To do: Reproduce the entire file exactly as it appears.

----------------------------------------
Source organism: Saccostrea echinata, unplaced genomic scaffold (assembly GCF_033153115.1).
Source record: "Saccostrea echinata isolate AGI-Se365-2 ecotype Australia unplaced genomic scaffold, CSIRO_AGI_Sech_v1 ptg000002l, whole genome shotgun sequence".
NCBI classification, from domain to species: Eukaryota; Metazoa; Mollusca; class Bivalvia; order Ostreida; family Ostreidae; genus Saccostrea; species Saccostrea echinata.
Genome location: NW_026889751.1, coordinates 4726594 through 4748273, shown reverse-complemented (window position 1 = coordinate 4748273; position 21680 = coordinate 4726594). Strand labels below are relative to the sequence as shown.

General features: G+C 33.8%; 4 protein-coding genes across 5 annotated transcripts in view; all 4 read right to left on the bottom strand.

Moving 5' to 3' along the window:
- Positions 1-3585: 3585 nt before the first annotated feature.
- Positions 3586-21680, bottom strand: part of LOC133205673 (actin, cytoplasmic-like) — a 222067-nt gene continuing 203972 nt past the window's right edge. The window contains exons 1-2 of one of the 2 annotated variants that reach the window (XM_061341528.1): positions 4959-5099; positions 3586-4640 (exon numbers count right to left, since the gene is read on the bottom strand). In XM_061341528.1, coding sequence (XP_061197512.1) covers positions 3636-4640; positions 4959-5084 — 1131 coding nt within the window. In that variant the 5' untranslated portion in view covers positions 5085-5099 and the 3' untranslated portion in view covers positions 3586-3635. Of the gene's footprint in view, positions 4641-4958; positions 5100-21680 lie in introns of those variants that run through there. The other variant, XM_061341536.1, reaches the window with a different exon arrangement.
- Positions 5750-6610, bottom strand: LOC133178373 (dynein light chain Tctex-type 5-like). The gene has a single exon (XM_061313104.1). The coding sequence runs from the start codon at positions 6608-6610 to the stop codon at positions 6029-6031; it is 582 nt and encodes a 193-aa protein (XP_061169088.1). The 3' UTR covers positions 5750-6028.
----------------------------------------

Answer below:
Source organism: Saccostrea echinata, unplaced genomic scaffold (assembly GCF_033153115.1).
Source record: "Saccostrea echinata isolate AGI-Se365-2 ecotype Australia unplaced genomic scaffold, CSIRO_AGI_Sech_v1 ptg000002l, whole genome shotgun sequence".
NCBI classification, from domain to species: Eukaryota; Metazoa; Mollusca; class Bivalvia; order Ostreida; family Ostreidae; genus Saccostrea; species Saccostrea echinata.
Genome location: NW_026889751.1, coordinates 4726594 through 4748273, shown reverse-complemented (window position 1 = coordinate 4748273; position 21680 = coordinate 4726594). Strand labels below are relative to the sequence as shown.

General features: G+C 33.8%; 4 protein-coding genes across 5 annotated transcripts in view; all 4 read right to left on the bottom strand.

Moving 5' to 3' along the window:
- Positions 1-3585: 3585 nt before the first annotated feature.
- Positions 3586-21680, bottom strand: part of LOC133205673 (actin, cytoplasmic-like) — a 222067-nt gene continuing 203972 nt past the window's right edge. The window contains exons 1-2 of one of the 2 annotated variants that reach the window (XM_061341528.1): positions 4959-5099; positions 3586-4640 (exon numbers count right to left, since the gene is read on the bottom strand). In XM_061341528.1, coding sequence (XP_061197512.1) covers positions 3636-4640; positions 4959-5084 — 1131 coding nt within the window. In that variant the 5' untranslated portion in view covers positions 5085-5099 and the 3' untranslated portion in view covers positions 3586-3635. Of the gene's footprint in view, positions 4641-4958; positions 5100-21680 lie in introns of those variants that run through there. The other variant, XM_061341536.1, reaches the window with a different exon arrangement.
- Positions 5750-6610, bottom strand: LOC133178373 (dynein light chain Tctex-type 5-like). The gene has a single exon (XM_061313104.1). The coding sequence runs from the start codon at positions 6608-6610 to the stop codon at positions 6029-6031; it is 582 nt and encodes a 193-aa protein (XP_061169088.1). The 3' UTR covers positions 5750-6028.